Picture: AFP/JOHANNES EISELE
Picture: AFP/JOHANNES EISELE

Something doesn’t add up with SA’s Covid-19 infection and death rates. While our unique brand of social-distancing has flattened the infection curve, we know the coronavirus reached several townships where social-distancing has been sub-optimal. If this had been 1918, some should already be presenting widespread sickness.

Discounting seasonal temperatures and vitamin D differences, could the bacille Calmette-Guérin (BCG) vaccination be playing a hidden role in this unexpected situation? Developed in the 1920s to fight juvenile TB, it can give a broader immunity against respiratory infections. While somewhat controversial in how well it protects and for how long, the BCG remains one of the pillars of TB containment worldwide.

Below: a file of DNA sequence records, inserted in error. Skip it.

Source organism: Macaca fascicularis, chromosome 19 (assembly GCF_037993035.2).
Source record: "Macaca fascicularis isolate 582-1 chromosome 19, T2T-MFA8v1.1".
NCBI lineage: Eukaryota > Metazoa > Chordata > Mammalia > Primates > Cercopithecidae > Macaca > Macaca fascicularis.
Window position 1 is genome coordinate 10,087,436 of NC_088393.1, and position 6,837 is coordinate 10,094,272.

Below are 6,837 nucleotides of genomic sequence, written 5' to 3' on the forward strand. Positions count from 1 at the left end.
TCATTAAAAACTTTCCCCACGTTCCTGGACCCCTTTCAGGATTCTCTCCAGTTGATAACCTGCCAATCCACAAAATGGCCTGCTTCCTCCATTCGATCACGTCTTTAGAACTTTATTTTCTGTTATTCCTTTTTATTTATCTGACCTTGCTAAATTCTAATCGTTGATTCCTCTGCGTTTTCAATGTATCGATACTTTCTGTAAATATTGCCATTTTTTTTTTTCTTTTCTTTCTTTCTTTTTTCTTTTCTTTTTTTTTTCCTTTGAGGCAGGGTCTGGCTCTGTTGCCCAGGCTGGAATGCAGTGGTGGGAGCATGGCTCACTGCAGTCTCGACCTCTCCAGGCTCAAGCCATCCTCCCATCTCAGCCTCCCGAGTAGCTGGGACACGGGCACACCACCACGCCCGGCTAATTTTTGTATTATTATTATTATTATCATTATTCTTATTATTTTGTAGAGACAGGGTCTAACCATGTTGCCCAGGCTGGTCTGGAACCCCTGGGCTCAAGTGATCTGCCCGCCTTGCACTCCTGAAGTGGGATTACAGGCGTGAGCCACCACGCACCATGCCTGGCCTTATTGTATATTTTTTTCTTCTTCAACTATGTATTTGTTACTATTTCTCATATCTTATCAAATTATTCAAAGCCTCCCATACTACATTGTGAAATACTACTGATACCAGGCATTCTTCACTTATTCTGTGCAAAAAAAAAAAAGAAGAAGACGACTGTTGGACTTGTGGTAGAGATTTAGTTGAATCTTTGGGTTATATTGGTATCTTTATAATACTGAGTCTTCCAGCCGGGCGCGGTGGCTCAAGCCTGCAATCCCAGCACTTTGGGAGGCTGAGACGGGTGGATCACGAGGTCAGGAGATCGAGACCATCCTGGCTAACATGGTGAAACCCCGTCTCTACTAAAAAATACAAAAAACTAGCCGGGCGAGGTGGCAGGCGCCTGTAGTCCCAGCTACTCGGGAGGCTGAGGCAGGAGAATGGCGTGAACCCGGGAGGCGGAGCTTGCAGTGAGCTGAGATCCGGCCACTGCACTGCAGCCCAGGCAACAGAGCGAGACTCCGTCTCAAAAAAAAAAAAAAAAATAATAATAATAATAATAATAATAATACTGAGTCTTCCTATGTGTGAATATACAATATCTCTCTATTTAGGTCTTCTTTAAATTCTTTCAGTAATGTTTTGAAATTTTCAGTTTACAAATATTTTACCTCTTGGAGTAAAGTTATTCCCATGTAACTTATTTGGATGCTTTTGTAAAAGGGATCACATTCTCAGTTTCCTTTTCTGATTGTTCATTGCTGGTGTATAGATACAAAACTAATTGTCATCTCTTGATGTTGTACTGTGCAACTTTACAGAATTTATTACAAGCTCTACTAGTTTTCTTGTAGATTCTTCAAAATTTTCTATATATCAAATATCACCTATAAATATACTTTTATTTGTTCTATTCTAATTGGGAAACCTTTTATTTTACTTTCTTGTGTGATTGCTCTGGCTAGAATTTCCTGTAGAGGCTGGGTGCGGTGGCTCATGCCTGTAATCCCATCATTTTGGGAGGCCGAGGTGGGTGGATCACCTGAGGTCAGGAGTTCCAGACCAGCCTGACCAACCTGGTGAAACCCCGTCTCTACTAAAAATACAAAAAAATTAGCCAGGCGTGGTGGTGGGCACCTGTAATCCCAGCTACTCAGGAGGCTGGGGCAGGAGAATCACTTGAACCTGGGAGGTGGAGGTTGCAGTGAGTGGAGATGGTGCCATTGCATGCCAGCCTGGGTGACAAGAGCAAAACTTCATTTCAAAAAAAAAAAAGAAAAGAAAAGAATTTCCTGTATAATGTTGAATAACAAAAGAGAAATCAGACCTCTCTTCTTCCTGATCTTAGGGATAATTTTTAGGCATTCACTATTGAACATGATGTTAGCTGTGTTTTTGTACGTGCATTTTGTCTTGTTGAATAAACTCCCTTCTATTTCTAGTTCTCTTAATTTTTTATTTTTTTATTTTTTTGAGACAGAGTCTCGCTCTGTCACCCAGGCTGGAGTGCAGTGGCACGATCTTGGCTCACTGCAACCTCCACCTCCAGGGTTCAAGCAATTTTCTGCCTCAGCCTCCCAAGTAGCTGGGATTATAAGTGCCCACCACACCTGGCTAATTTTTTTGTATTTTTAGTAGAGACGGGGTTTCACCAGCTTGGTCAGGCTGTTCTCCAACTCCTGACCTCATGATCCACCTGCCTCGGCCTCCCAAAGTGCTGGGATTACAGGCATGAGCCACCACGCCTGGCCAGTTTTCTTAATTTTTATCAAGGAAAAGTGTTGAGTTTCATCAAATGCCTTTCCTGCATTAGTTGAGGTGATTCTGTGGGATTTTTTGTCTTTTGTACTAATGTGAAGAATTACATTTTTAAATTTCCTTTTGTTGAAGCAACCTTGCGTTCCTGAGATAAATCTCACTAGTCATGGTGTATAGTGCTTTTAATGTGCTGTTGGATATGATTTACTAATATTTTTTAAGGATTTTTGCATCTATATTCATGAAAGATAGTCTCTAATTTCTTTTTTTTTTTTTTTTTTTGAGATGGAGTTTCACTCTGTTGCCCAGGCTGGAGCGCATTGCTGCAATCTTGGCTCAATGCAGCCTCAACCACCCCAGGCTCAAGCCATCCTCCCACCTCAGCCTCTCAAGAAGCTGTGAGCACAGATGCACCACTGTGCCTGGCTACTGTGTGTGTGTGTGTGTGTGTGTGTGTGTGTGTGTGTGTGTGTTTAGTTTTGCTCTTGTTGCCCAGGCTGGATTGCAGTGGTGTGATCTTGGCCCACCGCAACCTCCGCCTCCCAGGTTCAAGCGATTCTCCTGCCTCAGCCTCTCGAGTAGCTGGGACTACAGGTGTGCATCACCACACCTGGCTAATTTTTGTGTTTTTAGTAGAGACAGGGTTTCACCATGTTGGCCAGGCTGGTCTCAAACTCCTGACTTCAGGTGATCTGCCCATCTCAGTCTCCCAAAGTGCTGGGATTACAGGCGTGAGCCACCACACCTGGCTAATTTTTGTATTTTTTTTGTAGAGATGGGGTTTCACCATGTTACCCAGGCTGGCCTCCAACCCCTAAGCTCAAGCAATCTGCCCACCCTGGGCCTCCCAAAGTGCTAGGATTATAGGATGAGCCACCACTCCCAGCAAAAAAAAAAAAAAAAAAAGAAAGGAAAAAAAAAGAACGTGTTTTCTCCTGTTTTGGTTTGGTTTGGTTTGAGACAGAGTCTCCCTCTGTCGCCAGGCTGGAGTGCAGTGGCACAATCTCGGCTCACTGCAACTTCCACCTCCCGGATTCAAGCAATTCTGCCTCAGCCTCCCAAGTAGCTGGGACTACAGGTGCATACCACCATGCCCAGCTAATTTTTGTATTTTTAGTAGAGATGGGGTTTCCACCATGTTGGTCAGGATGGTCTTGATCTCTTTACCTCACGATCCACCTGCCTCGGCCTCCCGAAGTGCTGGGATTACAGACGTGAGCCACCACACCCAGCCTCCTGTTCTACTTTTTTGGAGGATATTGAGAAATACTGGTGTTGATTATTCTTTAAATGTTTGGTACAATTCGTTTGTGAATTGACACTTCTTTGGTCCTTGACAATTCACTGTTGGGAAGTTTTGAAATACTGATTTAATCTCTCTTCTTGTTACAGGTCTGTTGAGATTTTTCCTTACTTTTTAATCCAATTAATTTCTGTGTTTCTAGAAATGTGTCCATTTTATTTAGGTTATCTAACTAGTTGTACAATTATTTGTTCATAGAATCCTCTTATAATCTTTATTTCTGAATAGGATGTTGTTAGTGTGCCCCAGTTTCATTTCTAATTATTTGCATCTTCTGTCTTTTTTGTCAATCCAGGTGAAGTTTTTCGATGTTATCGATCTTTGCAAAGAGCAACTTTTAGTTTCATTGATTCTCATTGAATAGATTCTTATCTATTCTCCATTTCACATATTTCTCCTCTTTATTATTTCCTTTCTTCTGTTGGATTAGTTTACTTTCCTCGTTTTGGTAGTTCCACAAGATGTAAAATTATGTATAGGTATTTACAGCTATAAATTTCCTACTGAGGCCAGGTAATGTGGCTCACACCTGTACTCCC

TB is still a major cause of death in SA and, since 1973, all babies have required vaccination, though it was happening before then. The US, Italy and Belgium, among other countries, have never had formal BCG vaccination programmes and it is no longer a requirement in the UK.

Could this difference partially explain their higher Covid-19 infection and death rates?

As Australia is now considering BCG re-inoculation for front line Covid-19 medical staff, is there more to this centenarian vaccination than is immediately apparent?

James Cunningham
Camps Bay

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